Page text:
I've filled whole head masks with Great Stuff numbers of times, but the faces are static (even if the prop isn't). I developed a method that works well for me --Simple, no mixing, no brushing, costs <2 bucks to do a mask.
I tape over any holes and fill any protruding features first. Once they set, I give the mask a little spray of water and do a shallow coating of the entire inside and let that set. If I want the head just as-is, I water-spray again, put a partially-inflated balloon in, and fill around it with the spray foam. The balloon will offer less resistance to expansion than will the already-set layers of foam, so there's no distortion. It stays light-weight and you can do several masks with a single can of foam. If I want to adapt it later to a body form, the inside will be hollow, which offers multiple possible attachment methods. If I want the mask-head to go on a mannequin or a frame, I tape a crumpled wad of newspaper in the center and stick a length of 1" PVC pipe inside the mask from the top of the head to the "neck", sticking out a few inches. Then I foam it in, making sure the PVC stays at the angle I want. Again, the crumpled newspaper takes up some of the expansion (not as efficiently as a balloon, but I've had no trouble), but I make sure the pipe's cemented in well.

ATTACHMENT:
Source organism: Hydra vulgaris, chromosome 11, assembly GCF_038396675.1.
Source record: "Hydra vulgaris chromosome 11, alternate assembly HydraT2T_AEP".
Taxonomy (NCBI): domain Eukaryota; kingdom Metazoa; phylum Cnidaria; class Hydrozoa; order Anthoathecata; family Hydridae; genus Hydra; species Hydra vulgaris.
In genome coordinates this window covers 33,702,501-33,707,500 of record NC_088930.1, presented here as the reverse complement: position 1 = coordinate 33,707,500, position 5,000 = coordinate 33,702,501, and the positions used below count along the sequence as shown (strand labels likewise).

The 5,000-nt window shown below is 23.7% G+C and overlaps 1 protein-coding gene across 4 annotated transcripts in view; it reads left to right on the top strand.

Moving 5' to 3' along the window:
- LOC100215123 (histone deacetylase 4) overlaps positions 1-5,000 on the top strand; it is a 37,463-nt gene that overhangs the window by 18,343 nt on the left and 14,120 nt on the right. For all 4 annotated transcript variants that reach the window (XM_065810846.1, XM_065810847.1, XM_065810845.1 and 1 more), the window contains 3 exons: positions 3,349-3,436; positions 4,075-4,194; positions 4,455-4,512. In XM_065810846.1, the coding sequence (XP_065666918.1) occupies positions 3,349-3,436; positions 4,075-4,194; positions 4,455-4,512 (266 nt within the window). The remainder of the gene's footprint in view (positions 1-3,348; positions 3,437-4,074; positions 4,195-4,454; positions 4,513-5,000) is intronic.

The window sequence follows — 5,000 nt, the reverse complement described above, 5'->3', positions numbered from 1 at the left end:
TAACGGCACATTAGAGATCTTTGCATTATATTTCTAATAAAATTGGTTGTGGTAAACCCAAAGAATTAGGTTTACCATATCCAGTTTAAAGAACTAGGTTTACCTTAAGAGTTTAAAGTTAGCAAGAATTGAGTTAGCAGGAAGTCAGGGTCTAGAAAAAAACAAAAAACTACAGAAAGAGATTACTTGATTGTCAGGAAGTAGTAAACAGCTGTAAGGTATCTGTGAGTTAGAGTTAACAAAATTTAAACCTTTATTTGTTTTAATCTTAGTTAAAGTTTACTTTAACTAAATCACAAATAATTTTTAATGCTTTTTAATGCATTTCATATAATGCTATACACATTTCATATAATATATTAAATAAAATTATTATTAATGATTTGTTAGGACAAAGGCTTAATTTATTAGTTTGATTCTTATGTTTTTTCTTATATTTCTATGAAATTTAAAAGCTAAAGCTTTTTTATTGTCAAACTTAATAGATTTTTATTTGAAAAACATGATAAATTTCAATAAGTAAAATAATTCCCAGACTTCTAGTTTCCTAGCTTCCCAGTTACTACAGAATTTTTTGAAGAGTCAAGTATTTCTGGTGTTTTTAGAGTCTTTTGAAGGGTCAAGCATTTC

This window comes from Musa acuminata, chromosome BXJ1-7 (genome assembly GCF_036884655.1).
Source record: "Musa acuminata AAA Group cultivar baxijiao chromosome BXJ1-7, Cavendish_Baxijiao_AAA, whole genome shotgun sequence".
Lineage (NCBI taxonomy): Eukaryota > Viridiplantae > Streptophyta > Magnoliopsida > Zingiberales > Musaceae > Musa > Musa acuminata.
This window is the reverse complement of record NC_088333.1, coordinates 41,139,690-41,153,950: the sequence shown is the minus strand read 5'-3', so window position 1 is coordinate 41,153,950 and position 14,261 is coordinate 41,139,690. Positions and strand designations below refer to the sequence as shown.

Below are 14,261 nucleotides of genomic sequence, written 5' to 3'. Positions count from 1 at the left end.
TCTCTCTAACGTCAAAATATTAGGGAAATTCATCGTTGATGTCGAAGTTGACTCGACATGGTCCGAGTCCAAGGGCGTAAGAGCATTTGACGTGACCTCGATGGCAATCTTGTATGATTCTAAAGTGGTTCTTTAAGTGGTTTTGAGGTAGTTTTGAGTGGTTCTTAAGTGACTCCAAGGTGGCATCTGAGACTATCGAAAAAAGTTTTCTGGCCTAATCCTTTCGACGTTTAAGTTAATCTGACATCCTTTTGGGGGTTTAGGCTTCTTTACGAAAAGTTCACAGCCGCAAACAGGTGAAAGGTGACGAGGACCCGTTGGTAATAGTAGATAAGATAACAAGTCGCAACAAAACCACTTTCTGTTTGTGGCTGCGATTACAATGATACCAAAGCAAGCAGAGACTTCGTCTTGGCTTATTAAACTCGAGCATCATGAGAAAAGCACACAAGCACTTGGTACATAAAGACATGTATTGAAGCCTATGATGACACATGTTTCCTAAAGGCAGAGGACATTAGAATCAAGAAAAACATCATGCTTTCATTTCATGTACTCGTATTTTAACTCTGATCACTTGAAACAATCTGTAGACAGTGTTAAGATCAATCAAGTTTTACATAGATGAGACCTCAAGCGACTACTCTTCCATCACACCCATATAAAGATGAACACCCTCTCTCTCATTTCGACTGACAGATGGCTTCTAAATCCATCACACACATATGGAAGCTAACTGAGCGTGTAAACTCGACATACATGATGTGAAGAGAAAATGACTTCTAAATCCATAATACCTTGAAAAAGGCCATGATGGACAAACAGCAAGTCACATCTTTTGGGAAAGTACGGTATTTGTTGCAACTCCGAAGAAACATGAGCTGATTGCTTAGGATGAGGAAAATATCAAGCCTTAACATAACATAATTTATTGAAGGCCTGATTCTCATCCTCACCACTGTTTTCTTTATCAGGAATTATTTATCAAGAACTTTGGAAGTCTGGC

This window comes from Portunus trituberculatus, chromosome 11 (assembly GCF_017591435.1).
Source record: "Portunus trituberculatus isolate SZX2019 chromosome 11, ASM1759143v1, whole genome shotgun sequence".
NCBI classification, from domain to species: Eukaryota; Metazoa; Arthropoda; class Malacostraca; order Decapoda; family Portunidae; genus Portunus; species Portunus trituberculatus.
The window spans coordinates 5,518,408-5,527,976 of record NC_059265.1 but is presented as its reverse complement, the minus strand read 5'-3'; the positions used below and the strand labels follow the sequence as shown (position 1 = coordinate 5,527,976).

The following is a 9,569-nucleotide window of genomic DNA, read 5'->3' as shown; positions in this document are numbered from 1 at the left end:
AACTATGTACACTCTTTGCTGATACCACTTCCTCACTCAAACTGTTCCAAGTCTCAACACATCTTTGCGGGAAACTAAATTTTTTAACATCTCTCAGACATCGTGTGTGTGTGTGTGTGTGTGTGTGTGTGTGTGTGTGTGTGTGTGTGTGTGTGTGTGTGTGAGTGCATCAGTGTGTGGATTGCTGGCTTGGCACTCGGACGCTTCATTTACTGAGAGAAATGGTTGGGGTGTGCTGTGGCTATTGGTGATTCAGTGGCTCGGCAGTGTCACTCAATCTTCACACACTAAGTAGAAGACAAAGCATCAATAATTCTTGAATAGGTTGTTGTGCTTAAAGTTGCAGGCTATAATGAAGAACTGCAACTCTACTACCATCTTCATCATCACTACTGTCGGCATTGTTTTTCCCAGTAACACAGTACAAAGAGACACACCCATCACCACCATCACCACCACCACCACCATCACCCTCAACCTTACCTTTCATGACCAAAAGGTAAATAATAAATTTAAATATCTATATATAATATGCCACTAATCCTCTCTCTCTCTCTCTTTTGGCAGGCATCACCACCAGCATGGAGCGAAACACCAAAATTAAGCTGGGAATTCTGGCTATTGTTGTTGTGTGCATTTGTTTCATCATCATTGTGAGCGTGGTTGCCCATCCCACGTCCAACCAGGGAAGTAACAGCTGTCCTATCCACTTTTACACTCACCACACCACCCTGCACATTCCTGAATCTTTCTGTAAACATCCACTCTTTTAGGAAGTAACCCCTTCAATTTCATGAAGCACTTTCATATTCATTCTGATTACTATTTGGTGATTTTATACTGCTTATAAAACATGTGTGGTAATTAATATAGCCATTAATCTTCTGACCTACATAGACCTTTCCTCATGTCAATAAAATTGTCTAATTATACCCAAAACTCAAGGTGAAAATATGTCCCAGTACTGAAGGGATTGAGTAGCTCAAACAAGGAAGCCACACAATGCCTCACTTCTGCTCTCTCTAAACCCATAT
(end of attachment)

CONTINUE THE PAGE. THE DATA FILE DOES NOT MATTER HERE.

When it's done, the PVC can be trimmed. I slide the pipe that's in the head down over a dowel I've put in the neck of the mannequin or body form, making the mask-heads easily interchangeable. A hole and a cotter pin can keep the filled head from turning if that's an issue, but sometimes, as with the Spider Hill zombie, slight head turning is an advantage.